But for many common industrial applications, a Four-Axis robot hits the sweet spot of capability, flexibility, and cost.

Six-Axis Jointed Arm robots

Six-Axis robots, also known as Articulated robots, are the most dexterous type of Jointed arm robot. 

With six rotary joints, these robots have an arm mechanism that closely resembles a human arm.

The six joints -two at the base, one at the elbow, and three at the wrist -provide tremendous flexibility and a wide range of motion. 

Six-Axis robots can reach around, under and over obstacles to access confined and awkward spaces. Their dexterity also allows them to perform complex assembly tasks with an extremely high degree of precision.

These highly Articulated robots are well-suited for spot welding, painting, and machine loading in the manufacturing industries – along with a huge variety of other tasks. 

Mind the price, though!

However, Six-Axis robots tend to be the most expensive type, often costing two to three times more than a Three- or Four-Axis robot. 

Many models also require more programming and maintenance to operate all six joints. Although truth be told, newer models require less maintenance and even operate on no-code frameworks.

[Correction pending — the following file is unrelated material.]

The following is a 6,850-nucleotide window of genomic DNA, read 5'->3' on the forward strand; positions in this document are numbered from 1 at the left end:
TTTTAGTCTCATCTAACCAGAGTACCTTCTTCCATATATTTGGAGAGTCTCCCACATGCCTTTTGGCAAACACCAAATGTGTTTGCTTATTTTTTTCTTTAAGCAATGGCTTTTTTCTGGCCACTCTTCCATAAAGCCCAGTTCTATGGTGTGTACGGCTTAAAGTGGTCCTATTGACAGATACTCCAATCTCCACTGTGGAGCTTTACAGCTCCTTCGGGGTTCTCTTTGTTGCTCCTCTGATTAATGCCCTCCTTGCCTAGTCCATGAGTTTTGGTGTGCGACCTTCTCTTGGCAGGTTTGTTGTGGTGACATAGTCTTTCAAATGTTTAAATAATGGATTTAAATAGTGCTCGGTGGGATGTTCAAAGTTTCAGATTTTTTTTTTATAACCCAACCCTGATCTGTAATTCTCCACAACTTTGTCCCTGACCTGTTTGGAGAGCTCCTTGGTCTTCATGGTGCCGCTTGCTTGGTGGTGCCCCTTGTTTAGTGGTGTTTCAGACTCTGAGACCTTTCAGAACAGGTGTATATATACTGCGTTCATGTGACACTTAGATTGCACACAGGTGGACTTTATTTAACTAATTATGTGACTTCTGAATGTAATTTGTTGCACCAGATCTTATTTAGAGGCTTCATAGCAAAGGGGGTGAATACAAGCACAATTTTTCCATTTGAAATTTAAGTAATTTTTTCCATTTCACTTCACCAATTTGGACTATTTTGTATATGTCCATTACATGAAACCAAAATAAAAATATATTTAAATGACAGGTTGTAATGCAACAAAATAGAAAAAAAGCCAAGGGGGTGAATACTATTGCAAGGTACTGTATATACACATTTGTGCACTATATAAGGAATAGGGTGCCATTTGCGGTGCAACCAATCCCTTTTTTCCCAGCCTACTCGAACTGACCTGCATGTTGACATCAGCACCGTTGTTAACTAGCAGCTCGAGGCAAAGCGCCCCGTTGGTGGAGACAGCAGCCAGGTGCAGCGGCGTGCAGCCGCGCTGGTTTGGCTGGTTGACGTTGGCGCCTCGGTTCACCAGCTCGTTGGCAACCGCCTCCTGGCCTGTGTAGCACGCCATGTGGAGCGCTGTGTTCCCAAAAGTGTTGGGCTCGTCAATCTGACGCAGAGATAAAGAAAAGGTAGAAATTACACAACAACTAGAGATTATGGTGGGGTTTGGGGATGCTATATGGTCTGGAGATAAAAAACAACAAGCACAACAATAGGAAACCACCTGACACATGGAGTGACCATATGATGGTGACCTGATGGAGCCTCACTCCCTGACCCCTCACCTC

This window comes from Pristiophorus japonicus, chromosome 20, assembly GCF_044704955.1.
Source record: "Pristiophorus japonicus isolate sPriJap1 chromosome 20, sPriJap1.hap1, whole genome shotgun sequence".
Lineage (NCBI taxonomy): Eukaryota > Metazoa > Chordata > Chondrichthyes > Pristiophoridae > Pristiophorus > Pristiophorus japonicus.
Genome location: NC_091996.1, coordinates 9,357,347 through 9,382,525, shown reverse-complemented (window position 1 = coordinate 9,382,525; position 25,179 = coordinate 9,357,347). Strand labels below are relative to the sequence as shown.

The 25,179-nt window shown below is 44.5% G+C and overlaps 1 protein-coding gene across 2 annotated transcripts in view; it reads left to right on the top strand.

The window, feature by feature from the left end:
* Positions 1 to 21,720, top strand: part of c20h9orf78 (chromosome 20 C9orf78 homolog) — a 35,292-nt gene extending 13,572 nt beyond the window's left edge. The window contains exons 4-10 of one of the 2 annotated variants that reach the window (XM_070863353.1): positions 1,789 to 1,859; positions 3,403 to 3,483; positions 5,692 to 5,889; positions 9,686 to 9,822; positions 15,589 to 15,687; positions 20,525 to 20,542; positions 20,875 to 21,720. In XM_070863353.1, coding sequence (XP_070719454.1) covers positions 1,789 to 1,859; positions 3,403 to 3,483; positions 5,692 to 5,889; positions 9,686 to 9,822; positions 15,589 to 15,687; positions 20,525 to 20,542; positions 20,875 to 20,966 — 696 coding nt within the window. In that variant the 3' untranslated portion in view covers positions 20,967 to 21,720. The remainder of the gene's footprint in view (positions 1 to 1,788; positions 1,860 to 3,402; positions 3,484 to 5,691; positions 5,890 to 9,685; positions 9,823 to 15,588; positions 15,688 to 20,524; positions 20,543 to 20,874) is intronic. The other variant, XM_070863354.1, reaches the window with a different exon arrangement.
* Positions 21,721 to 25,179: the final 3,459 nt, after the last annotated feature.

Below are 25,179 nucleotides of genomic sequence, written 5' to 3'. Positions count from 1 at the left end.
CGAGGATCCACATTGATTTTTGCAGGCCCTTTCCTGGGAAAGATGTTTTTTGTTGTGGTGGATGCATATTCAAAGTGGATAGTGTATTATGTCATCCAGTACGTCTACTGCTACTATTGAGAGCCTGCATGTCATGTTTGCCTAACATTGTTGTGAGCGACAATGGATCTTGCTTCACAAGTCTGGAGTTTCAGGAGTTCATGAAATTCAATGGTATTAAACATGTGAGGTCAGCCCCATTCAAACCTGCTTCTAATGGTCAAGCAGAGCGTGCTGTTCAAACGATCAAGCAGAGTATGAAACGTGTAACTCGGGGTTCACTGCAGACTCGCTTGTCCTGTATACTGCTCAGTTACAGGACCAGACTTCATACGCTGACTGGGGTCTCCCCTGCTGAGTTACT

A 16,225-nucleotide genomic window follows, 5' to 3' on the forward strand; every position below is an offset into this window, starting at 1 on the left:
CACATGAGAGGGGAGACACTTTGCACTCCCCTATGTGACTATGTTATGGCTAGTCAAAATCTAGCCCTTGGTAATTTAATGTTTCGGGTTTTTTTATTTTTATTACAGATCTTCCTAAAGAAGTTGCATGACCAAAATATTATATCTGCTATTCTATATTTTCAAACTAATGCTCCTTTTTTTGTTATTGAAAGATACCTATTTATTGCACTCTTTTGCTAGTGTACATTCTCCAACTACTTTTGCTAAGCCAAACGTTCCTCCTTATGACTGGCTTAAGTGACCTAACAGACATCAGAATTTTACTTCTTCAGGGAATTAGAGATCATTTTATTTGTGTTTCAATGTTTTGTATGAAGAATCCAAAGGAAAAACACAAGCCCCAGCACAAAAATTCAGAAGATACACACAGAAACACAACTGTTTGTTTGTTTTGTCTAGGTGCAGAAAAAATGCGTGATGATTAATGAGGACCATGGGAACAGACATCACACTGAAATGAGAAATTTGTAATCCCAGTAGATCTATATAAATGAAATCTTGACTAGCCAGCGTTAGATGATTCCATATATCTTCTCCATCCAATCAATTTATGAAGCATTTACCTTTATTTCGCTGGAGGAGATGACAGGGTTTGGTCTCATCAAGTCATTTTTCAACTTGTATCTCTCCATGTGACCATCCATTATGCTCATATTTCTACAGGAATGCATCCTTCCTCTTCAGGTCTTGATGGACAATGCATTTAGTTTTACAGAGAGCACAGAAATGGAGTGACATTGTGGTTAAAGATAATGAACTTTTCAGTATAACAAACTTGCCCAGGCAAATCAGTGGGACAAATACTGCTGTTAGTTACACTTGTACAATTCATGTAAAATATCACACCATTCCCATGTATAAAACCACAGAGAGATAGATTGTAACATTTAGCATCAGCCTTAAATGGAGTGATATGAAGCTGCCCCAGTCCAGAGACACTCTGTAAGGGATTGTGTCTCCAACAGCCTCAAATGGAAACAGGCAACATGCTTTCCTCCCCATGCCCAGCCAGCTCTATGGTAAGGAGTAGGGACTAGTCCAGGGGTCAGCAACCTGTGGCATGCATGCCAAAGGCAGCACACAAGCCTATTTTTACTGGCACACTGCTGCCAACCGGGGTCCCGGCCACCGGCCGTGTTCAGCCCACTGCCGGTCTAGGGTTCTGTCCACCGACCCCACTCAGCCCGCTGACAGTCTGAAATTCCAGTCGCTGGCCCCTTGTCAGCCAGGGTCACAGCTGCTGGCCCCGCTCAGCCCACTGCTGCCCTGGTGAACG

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Robots with more than 6 joints

Robots with 7 joints or more are even more dexterous and offer an exceptional range of motion – the best when it comes to more complex tasks. Some models have up to 10 joints!

Even more flexible

The extra joints in these robots translate into a wider range of motion and the ability to navigate tight spaces or awkward angles that would be difficult for even a standard Six-Axis robot. 

The delicate touch

Highly Articulated robots excel at performing delicate or complicated jobs that need a superhuman level of dexterity and accuracy.